Section Three: Logical Fallacies

Creationist Logical Fallacies

Let us proceed then to take a look at some of the major logical fallacies of creationism. This is not intended as a laundry list (which would have to be much longer) but as an illustration of the conceptual errors embraced by evolution deniers.

Certainly one of their most widespread and dangerous misunderstandings is the equation between evolution and immoral behavior. You can easily find creationist publications with a picture of a tree representing evolution, from which all sorts of “evil fruits” are produced, from abortion to sex education, from hard rock to genetic engineering. The logic of such comparison is, of course, flawed. While evolutionary theory, especially in the guise of “social Darwinism” can be (and has been) invoked to justify all sorts of bizarre social and political ideologies, the link is tenuous at best (in fact, philosopher Peter Singer has argued for a liberal and ethical life based on the fact that humans evolved as social animals).

On similar grounds, one would want to condemn genetics simply because Hitler wished to implement a eugenic program, or abolish the study of physics because we built the atomic bomb. While scientists are certainly not exempt from moral choices and the responsibilities that come with them, science as an enterprise is indeed morally neutral (a-moral, not im-moral). We wish to know about the structure of the atom, and such knowledge is not good or bad per se. It is up to humans (and usually politicians, the military, and religious authorities more than scientists) to decide what to do with that knowledge.

As a related point, notice that most of the evils attributed to evolution have actually been around since well before Darwin, and cannot therefore be logically blamed on evolutionary theory. Others, such as sex education, moral education, and humanism are hardly “evils.”

Another common claim of creationists is that evolution is a theory in crisis. Of course there are plenty of areas of active research in evolutionary biology, and there consequently is disagreement among scientists on many specific topics. This, however, does not constitute a crisis.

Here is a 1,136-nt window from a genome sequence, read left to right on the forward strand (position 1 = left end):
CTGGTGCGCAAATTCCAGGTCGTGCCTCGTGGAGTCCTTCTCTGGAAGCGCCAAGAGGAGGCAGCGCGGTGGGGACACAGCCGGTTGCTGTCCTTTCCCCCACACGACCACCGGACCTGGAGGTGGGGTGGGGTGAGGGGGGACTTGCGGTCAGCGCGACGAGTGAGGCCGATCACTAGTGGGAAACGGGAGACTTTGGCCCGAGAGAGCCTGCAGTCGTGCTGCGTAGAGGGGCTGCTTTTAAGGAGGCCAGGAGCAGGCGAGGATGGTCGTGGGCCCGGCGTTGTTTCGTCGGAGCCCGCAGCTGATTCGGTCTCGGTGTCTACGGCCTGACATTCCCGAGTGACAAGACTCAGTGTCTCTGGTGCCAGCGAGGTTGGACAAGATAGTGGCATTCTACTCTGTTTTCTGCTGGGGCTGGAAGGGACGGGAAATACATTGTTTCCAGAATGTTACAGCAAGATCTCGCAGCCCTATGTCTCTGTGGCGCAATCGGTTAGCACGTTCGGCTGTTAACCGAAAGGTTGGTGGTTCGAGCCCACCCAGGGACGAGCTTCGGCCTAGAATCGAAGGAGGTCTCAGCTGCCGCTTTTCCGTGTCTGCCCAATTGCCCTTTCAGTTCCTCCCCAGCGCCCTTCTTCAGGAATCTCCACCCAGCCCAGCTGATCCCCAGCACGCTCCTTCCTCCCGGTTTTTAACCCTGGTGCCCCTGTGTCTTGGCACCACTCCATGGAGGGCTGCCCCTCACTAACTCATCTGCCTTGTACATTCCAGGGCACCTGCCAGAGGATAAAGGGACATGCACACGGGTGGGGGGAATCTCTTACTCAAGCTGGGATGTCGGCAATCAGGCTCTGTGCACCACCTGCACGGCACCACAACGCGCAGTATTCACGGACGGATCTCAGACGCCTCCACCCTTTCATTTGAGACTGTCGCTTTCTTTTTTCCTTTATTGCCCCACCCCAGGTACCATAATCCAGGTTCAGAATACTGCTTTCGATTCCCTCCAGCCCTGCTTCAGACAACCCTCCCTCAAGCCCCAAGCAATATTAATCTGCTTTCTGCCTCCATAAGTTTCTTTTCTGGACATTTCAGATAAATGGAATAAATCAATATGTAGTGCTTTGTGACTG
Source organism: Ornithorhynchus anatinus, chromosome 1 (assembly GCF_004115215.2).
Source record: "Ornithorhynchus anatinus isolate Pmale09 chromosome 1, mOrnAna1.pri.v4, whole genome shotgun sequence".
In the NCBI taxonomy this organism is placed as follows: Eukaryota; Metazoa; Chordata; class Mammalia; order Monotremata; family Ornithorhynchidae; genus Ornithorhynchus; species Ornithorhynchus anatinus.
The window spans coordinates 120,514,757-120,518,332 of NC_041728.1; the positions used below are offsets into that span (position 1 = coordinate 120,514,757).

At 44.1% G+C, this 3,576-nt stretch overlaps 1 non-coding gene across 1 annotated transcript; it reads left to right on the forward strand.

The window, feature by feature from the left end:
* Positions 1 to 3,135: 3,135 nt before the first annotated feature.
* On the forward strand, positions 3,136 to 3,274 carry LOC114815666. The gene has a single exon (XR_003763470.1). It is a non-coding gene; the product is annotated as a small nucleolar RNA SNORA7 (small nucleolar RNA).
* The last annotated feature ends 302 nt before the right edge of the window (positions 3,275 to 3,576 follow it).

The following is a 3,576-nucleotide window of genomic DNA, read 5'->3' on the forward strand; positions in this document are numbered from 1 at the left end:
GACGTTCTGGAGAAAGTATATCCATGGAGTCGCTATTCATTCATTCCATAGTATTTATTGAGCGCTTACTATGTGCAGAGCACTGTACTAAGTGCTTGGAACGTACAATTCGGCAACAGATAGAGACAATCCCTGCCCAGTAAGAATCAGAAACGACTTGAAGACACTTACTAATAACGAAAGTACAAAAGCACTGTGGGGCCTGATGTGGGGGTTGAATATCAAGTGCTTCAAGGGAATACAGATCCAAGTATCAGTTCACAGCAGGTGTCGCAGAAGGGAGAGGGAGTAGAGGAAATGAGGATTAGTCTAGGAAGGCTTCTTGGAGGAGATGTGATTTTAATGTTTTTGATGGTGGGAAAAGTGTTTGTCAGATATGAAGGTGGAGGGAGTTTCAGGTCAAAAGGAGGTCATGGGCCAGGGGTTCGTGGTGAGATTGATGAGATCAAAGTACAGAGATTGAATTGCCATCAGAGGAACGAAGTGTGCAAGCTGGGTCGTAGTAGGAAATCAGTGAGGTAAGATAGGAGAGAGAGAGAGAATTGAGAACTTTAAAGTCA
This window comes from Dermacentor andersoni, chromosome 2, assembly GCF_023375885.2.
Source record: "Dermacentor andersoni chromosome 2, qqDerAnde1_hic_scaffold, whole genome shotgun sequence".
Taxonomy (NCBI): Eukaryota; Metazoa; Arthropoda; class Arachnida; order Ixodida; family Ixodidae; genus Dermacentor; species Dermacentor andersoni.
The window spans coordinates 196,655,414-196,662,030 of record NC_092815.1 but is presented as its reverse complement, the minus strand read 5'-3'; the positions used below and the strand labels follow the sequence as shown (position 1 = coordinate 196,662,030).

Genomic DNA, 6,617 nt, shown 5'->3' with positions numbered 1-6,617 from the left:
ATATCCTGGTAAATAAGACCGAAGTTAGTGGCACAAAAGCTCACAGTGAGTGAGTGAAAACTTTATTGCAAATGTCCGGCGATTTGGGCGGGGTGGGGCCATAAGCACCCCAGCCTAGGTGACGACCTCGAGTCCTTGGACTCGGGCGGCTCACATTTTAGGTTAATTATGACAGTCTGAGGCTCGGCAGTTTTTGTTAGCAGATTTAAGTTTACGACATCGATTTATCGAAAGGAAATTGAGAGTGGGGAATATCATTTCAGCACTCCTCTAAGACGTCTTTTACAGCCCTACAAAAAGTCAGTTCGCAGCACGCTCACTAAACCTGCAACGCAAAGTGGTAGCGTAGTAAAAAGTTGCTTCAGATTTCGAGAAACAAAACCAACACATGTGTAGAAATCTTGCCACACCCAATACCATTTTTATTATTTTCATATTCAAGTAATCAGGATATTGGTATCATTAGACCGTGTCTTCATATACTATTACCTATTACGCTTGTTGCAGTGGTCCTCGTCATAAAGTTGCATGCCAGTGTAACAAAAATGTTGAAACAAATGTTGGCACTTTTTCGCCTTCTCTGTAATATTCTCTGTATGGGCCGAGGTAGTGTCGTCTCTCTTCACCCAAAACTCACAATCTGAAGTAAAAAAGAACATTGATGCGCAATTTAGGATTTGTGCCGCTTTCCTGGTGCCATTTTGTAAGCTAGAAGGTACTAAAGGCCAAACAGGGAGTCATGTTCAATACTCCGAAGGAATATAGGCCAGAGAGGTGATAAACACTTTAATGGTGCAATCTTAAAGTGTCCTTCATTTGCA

The major (unwilling) culprit here is Stephen J. Gould (photo), who – together with Niles Eldredge – in 1972 proposed the theory of punctuated equilibria. According to this theory, evolution may occur rapidly around the time of origination of new species (punctuation). After that, not much happens for most of the time (stasis, or equilibrium). While it is true that this theory has stirred much controversy and very fecund new lines of inquiry, not even Gould himself considered it a challenge to Darwinism, so it is not clear why the creationists would.

Notice that the “sudden” changes theorized by Gould and Eldredge do not happen overnight, but during the course of hundreds of thousands of years. They appear instantaneous only from a geological perspective. It is in the nature of science to proceed by continuous open discussion of new ideas. This does not mean that every time somebody disagrees we are about to witness a revolution.

Creationists love to say that evolution is “just” a theory. They are using the word theory in its vernacular (and diminutive) sense of a guess, a half-baked idea. In science, however, theories are complex and well substantiated explanatory models of major aspects of nature. That does not guarantee that they are correct, but it means that we cannot dismiss them by shrugging our shoulders at them. It is peculiar that nobody refers to the Copernican or relativity theories as “just” theories.

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